The 1963 Triumph TS20 was a very rare “Works Replica” model developed to be as near as possible to the machines used by the factory riders. In truth, the Tiger Cub had been around for a long time. It was first introduced in 1954 to supplement the 149cc Triumph Terrier and to be used as a contender against the BS  Bantam and other lightweights, including the Villiers-powered brands; Cub sales soared to over 60,000 units by 1963.

The Cub was an immediate success in Europe and America. American rider Lammy Lamoreaux blew away all entries under 500cc in the 34th Big Bear Run in 1955. Around the same time, factory riders George Fisher and Ken Heanes both won Gold Medals in the 1956 ISDT on Cubs. In 1958, Frank Stallard won a major motocross event at Hawkstone Park, England, on a prototype 199cc Cub. Motocross racing brought two of the Cub’s shortcomings to the surface—engine overheating and the limitations of the spindly chassis. This actually spawned a healthy aftermarket for internal engine parts and even aftermarket frame kits.

The 1963 TS20 Scrambler featured a mid-line and open exhaust system, high 9:1 compression ratio, 199cc displacement, 63mm by 64mm bore and stroke, large 27mm Amal Monobloc, improved ignition system and four-speed transmission. Beefed-up front suspension was standard, along with a short competition seat, polished alloy mudguards, and the absence of lights, a toolbox and center stand. The gas tank was painted the same color as the 1962 Bonneville in Hi-Fi Scarlet over Silver Sheen. Only 340 TS20s were produced in 1963, with 97 percent of them shipped to the U.S. The production Scrambler model was withdrawn at the end of 1963 after only two seasons in production. The suggested retail was $485. This original and unrestored example is valued at $8000 by the Early Years of Motocross Museum.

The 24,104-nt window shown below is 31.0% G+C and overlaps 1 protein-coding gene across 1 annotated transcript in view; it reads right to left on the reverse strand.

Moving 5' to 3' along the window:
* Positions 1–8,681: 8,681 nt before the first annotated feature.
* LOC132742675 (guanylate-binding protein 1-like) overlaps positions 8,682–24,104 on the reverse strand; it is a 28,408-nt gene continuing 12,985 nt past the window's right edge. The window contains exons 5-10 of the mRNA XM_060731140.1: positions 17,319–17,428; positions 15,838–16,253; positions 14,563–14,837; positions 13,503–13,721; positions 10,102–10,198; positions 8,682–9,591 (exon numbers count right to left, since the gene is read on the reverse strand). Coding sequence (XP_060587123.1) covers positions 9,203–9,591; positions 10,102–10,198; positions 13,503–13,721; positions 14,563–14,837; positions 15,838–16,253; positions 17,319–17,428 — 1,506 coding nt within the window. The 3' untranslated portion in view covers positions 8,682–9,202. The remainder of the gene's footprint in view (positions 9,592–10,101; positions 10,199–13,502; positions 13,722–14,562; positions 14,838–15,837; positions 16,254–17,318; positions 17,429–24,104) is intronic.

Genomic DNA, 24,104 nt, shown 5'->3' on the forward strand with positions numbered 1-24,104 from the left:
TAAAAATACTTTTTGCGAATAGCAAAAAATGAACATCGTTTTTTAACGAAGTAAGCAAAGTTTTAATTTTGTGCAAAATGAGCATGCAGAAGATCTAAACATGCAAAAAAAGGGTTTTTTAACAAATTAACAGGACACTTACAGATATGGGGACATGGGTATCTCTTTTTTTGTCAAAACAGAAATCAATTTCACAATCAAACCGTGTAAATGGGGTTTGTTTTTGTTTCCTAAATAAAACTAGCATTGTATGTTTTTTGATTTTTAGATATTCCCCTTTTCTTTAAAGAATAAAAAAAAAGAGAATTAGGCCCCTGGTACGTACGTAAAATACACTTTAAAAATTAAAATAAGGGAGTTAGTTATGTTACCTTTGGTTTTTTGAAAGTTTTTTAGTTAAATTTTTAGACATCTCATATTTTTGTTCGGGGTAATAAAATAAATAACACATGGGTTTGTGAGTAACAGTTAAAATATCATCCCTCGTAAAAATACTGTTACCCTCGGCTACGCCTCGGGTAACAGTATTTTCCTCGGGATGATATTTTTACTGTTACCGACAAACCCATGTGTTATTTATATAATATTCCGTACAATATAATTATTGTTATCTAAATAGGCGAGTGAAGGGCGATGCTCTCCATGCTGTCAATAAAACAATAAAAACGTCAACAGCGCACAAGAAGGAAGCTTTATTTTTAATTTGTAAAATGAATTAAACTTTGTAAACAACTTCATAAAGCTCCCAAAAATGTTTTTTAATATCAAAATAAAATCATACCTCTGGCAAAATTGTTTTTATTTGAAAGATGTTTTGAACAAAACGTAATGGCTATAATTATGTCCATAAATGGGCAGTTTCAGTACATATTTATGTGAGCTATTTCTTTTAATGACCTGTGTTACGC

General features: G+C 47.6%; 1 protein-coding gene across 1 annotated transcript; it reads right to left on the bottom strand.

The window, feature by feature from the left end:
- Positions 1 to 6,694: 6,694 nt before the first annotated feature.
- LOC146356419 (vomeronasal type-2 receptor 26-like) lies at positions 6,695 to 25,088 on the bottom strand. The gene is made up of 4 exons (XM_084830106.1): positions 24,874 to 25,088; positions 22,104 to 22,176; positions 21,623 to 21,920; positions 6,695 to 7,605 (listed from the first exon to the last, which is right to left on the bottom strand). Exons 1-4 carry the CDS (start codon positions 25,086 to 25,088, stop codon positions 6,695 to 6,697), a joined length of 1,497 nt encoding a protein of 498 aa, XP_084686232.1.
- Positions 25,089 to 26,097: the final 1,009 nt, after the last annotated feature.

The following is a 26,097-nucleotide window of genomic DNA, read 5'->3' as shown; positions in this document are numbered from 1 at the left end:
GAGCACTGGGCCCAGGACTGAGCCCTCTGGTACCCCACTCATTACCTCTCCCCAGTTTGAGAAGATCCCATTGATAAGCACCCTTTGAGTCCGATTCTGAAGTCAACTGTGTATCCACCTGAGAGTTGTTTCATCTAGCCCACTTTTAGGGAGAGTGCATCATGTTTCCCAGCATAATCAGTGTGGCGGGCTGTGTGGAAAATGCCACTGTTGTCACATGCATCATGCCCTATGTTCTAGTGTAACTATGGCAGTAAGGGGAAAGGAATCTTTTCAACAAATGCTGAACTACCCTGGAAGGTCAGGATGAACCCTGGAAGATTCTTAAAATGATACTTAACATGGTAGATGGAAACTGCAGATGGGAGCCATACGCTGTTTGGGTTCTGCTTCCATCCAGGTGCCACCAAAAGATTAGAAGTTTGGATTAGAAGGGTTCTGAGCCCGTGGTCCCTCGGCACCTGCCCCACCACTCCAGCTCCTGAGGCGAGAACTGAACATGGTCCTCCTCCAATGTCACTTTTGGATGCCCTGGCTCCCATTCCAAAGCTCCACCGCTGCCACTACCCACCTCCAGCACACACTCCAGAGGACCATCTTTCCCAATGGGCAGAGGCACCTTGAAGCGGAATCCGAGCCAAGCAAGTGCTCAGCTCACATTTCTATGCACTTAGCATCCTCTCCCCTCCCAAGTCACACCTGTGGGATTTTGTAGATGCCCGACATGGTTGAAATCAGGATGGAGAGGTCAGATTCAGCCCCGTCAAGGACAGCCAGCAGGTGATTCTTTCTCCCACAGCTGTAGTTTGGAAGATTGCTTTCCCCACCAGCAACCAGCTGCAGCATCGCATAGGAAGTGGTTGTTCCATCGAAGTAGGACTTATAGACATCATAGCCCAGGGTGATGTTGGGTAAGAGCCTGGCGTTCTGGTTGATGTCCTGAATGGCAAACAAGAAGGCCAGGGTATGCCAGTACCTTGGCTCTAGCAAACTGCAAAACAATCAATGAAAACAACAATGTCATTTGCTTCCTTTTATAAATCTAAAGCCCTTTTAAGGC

There were also spin-off models, including the T20T Trials, T20SS Street Scrambler (US West Coast), T20SR (performance modified road model), T20SC (US East Coast), TR20 Trials (Works spec trials bike) and the TS20 Cub Scrambler (featured).

By 1965, the writing was on the wall for the aging Triumph Cub. Without a major revision, it could not withstand the onslaught of the new lightweight two-strokes.




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